Financial hardships have led 50 rural ambulance services to shut down in Oklahoma since 2000, including three that closed this year alone.
“The model we set up is collapsing,” said Shawn Rogers, the state Department of Health’s emergency services director.
Shrinking tax bases, low Medicare and insurance reimbursements, and a state law requiring the closest ambulance to respond to an emergency have hurt these businesses.
Counties and municipalities in Oklahoma are not required to provide emergency medical response. Oklahoma law requires that the nearest ambulance respond to a call if a neighboring area does not have one to dispatch.
Bob Hawley, EMS director for LeFlore County, said his ambulance service often responds to calls outside his county in communities that have no emergency medical service. Recouping the money lost is difficult if not impossible, he said.
“Nothing is going to change in rural Oklahoma as long as communities can hide behind this rule,” Hawley said.
Hawley said Medicare reimburses about 27 percent less than what it costs him to make a run. He must make $624 per ambulance call to break even.
Oklahoma EMS Coalition Chairman Ron Feller said many take ambulance service for granted and some don’t know whether their area has service.
“Do you really want to carry around a map so you know where you have ambulance service?” he asked.
Last year the state Legislature approved a bill to create a revolving yearly fund with up to $2.5 million per year for emergency medical services development. The money could help some rural ambulance providers restructure their services and train professionals. But this money may not be enough to help other services on the brink of collapse, Rogers said.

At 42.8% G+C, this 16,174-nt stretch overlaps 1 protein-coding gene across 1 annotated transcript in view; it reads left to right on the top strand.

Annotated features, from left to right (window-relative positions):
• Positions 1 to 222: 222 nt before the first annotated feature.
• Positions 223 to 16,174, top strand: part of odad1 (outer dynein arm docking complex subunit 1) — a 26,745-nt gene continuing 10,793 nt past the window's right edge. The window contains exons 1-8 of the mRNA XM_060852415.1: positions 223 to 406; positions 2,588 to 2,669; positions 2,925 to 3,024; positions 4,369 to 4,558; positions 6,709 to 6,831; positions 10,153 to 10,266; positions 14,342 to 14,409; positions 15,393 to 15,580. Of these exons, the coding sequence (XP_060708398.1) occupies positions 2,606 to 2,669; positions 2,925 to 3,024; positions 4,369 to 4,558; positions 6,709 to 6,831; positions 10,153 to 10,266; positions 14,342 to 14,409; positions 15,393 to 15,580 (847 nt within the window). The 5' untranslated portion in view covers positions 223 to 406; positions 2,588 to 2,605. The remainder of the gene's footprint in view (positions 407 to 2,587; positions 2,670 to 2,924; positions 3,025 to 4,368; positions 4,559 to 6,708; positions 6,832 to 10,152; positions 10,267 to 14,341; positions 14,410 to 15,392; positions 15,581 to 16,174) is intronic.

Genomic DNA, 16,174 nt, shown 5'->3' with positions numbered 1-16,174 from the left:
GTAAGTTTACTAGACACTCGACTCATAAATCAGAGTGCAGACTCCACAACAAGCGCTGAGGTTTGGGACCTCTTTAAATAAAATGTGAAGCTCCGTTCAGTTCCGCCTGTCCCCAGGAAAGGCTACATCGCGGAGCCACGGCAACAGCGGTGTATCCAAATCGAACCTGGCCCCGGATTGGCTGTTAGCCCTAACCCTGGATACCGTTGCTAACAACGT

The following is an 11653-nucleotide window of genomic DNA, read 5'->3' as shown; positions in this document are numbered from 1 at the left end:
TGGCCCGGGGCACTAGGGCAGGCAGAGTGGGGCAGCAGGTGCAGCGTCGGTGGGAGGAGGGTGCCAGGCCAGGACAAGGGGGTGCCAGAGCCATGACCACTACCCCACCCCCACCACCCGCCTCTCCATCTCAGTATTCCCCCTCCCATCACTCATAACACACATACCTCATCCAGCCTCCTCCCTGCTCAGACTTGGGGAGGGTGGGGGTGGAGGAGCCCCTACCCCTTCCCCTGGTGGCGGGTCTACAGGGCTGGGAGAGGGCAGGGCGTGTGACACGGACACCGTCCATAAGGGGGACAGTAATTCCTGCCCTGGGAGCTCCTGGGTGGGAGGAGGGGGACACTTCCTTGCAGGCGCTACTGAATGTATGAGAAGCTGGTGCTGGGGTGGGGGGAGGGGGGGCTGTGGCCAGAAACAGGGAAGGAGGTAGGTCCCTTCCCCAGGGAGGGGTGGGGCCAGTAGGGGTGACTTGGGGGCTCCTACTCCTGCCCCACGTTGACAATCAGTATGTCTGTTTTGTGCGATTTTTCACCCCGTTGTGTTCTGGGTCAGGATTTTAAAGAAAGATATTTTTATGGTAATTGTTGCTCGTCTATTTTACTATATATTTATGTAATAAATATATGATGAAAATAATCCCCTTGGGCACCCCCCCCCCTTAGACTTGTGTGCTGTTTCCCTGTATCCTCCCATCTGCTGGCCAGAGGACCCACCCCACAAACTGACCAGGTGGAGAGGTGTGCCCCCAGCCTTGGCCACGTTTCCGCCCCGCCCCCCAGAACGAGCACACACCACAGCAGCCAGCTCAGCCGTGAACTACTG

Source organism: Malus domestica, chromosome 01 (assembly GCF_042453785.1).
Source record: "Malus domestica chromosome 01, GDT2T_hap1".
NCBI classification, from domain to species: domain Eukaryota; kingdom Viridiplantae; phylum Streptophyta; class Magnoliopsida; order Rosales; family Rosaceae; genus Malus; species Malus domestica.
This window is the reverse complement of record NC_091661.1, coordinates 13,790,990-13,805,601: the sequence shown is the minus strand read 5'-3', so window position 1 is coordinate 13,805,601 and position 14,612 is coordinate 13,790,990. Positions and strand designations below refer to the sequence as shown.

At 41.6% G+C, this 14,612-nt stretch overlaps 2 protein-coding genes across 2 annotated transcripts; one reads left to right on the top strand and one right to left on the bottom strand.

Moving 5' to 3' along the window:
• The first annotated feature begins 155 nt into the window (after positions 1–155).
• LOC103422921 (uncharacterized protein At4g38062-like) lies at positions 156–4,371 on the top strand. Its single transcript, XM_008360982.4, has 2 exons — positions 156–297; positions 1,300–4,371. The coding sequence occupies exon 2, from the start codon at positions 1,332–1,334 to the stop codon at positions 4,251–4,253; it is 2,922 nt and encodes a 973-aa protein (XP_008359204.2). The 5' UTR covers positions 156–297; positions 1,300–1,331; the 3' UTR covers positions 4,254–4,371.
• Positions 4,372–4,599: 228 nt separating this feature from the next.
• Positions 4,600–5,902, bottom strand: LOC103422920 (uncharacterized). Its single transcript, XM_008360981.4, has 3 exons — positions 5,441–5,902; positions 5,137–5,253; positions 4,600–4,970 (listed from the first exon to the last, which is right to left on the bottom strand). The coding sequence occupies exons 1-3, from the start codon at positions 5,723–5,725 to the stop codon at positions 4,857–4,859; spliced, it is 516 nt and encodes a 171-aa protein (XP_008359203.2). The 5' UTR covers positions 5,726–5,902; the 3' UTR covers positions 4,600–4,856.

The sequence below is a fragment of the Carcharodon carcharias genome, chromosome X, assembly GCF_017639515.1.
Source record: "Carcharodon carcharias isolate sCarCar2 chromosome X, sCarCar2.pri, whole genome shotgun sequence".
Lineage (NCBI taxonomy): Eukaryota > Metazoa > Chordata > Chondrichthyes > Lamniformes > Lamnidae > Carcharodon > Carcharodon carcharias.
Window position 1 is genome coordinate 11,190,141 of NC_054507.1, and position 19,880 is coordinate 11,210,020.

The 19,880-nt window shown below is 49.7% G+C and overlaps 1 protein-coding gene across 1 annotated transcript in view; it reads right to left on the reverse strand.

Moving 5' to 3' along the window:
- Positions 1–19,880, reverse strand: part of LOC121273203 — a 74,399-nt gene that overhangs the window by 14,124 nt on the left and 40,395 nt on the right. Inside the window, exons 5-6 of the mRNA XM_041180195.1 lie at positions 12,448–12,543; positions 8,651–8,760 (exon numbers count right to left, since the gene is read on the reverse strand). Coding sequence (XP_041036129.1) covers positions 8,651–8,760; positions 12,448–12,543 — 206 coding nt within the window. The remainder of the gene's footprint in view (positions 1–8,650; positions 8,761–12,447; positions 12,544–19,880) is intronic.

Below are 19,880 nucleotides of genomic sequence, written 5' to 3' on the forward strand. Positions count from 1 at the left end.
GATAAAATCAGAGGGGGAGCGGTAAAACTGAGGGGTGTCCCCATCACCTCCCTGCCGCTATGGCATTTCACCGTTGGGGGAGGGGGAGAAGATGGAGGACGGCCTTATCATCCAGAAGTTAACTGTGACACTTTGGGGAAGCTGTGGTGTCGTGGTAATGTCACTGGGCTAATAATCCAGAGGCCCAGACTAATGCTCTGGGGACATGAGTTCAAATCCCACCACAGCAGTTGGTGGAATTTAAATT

At Parkview Hospital in El Reno, the cost of ambulance services has created major budget problems.
Several top executives of the hospital have resigned and Quorum Health Resources Management Company has been retained at $30,000 per month to sort out the problems.
“We’re unique because … the ambulance service is run out of the hospital, and that’s kind of a dying breed,” El Reno Mayor Matt White said. About 40 ambulance services in the state, or 25 percent, are operated by hospitals.
The problems started in 2006, when hospital officials asked the city of El Reno for a $250,000 subsidy to continue operating three ambulances, Parkview chief executive officer Lex Smith said. That jumped to $300,000 for 2007 and 2008. The service still costs the hospital up to half a million dollars in annual losses.
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